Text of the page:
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How Can Trump Lose? He Can't.

Over the last several decades, as the internet has become a major factor in economic growth, economists spend lots of time talking about something called ‘destructive innovation,’ which is what happens when a new type of economic activity disrupts and eventually destroys or totally transforms an existing market.

But I happen to believe that the destructive innovation practiced by Donald Trump in the political market is much more powerful and different than anything which happens in economic terms. Not only has Trump done political things in ways that have never been done before, but his destructive approach to how he has dealt with losing the 2020 election, if anything, is even more innovative than what he has done up until now.

Think of some of the guys who lost Presidential elections and how they behaved after the votes came in. Walter Mondale joined a New York law firm and was never heard from again. George H. W. Bush got his name mentioned a few times after his losing 1992 campaign, but that was usually something having to do with his son running and winning the 2000 campaign.

Even the guys who win two national elections are usually quiet except for a peep here and there. Barack gets an interview from time to time on CNN, but the Q&A lasts for five minutes or less. The last time that George Bush made a speech was at a commencement of Southern Methodist University because his wife is on the university board.

Trump, on the other hand, not only works overtime at getting attention paid to him by starting his re-election campaign long before the primary season has begun, but if anything, appears to relish being indicted for criminal charges as a way of keeping his name in the lead-off spot on the media news.

Let’s say, for the sake of my argument, that after all the wringing and wrangling between the lawyers, that Trump’s federal trial in Florida for stashing classified documents next to the toilet bowl in Mar-a-Lago kicks off sometime around the end of the year.

And let’s say, again for the sake of my argument, that Trump is found guilty, but his sentencing is put off because: a) he’s not going anywhere, and b) he immediately begins an appeal.

So now we’re into February or March and Trump is beginning to blaze his way through the primaries the same way he blazed through the primaries in 2016.

Think it’s all that easy to get Trump’s name removed from the primary ballots in all those upcoming primary states? Think it’s all that easy to get Trump’s name taken off the November general election ballot if he gets a majority of the primary votes needed to become the GOP nominee again?

Let’s not forget there are 50 states, and each state has its own laws and procedures covering everything having anything to do with how residents of that state vote and how those votes are counted and used to determine who will wind up as the GOP’s Presidential nominee.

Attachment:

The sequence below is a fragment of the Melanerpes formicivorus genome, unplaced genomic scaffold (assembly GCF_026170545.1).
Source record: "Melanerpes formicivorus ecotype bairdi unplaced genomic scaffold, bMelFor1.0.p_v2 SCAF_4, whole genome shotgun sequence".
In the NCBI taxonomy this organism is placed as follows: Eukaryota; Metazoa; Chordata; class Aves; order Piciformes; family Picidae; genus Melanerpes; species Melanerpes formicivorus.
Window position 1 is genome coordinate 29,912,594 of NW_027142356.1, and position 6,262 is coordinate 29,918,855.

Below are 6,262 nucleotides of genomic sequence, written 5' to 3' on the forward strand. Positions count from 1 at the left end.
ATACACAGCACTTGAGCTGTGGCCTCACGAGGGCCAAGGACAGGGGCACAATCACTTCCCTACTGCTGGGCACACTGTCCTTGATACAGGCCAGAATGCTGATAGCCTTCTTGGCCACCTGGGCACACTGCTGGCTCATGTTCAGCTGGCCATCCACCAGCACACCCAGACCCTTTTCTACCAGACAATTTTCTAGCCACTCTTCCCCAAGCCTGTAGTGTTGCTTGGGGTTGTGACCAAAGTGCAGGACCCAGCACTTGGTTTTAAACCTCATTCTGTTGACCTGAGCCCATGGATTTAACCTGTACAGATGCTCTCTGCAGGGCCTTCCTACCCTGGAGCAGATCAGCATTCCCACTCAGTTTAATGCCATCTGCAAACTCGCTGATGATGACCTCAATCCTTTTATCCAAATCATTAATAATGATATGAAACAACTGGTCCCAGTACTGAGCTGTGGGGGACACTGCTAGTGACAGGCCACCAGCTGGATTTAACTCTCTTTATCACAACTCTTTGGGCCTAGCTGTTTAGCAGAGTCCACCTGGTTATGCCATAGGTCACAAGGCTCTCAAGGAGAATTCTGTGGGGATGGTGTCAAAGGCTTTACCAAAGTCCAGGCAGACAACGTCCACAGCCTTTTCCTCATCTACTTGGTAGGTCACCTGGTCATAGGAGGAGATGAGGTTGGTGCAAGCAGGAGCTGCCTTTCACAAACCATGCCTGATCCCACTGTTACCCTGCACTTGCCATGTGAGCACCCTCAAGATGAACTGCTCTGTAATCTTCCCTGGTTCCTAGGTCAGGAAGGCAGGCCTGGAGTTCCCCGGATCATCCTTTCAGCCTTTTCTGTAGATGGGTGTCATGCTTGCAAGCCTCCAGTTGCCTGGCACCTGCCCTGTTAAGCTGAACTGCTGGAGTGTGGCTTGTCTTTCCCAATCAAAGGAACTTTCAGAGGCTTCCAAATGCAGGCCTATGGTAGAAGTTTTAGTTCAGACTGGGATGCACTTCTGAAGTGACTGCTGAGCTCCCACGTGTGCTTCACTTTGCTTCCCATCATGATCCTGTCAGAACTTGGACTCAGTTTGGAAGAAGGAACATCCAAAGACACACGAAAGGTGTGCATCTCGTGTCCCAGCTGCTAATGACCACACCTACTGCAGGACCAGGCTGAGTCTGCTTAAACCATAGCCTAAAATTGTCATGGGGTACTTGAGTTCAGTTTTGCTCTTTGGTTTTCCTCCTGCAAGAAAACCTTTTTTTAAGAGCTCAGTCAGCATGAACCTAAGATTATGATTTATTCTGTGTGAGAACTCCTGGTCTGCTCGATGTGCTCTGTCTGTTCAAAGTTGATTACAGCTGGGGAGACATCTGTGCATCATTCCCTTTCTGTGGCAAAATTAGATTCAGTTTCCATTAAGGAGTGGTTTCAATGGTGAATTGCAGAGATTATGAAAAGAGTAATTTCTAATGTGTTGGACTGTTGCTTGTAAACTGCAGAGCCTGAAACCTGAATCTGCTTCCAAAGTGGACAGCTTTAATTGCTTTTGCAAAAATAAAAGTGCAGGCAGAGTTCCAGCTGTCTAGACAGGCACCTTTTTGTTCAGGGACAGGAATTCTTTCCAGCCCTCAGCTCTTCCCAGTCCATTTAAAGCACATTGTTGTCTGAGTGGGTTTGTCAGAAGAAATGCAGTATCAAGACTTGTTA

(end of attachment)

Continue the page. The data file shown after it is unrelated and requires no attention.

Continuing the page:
Don’t believe me? Take a look at this compendium covering state laws and party rules for replacing a Presidential nominee. This website was put together by Ballotpedia, and by the time I was halfway through what appears to be a pretty comprehensive analysis of this issue by an outfit which knows what it’s talking about when it comes to elections, I realized that among all the GOP 2024 heavies and lightweights, nobody is anywhere near Trump when it comes to having skin in the game.

Fine. So, you call a press conference, you set up a website and you register with the Federal Elections Commission and now you’re a candidate for President in 2024. Big deal. Big friggin’ deal.

What’s going to get you even remotely close to having any kind of shot in the primary and national elections is whether you have a group of people working for you in every, individual state.

Take a look at the latest polls for the 2024 GOP nomination – it’s a joke. Trump and DeSantis are splitting 75 percent of the responses and eight others are splitting the other 25 percent! Three of these so-called ‘candidates’ don’t even have one percent.

And by the way, back in March,, Trump was at 44% and DeSantis was at 31%. Last week, Trump was at 53% and DeSanctimonious had slipped to 22%.

Back in December 2015, the very first GOP poll for Iowa had Trump at 35%, Cruz at 18% and Rubio at 13%. Cruz ended up winning Iowa by a whole, big three points over Trump, but let’s not forget that Iowa in 2016 was the very first time that Trump ever presented himself as a political candidate anywhere.

What did Trump do after Iowa? He hired a professional campaign manager for New Hampshire (Lewandowski), built a statewide organization and won the New Hampshire going away.

Trump is no longer employing Lewandowski, but I’ll guarantee you that his New Hampshire organization is alive and well. How do I know this? Because my wife and I like to take a drive through New Hampshire on weekends and the ‘Trump – 2024’ yard signs and banners are being displayed in every village and town.

I don’t think that Trump cares whether or not he can win the general election in 2024. For that matter, I don’t think he was all that concerned with winning or losing back in 2016. What he began doing in 2015 was to build a brand in a new market, and in the process, he developed an approach to politics which was more destructively innovative than anything that anyone else has ever done.

Want to bet me a Jackson that Trump’s already thinking about 2028? Thank you - I’ll take the short odds.

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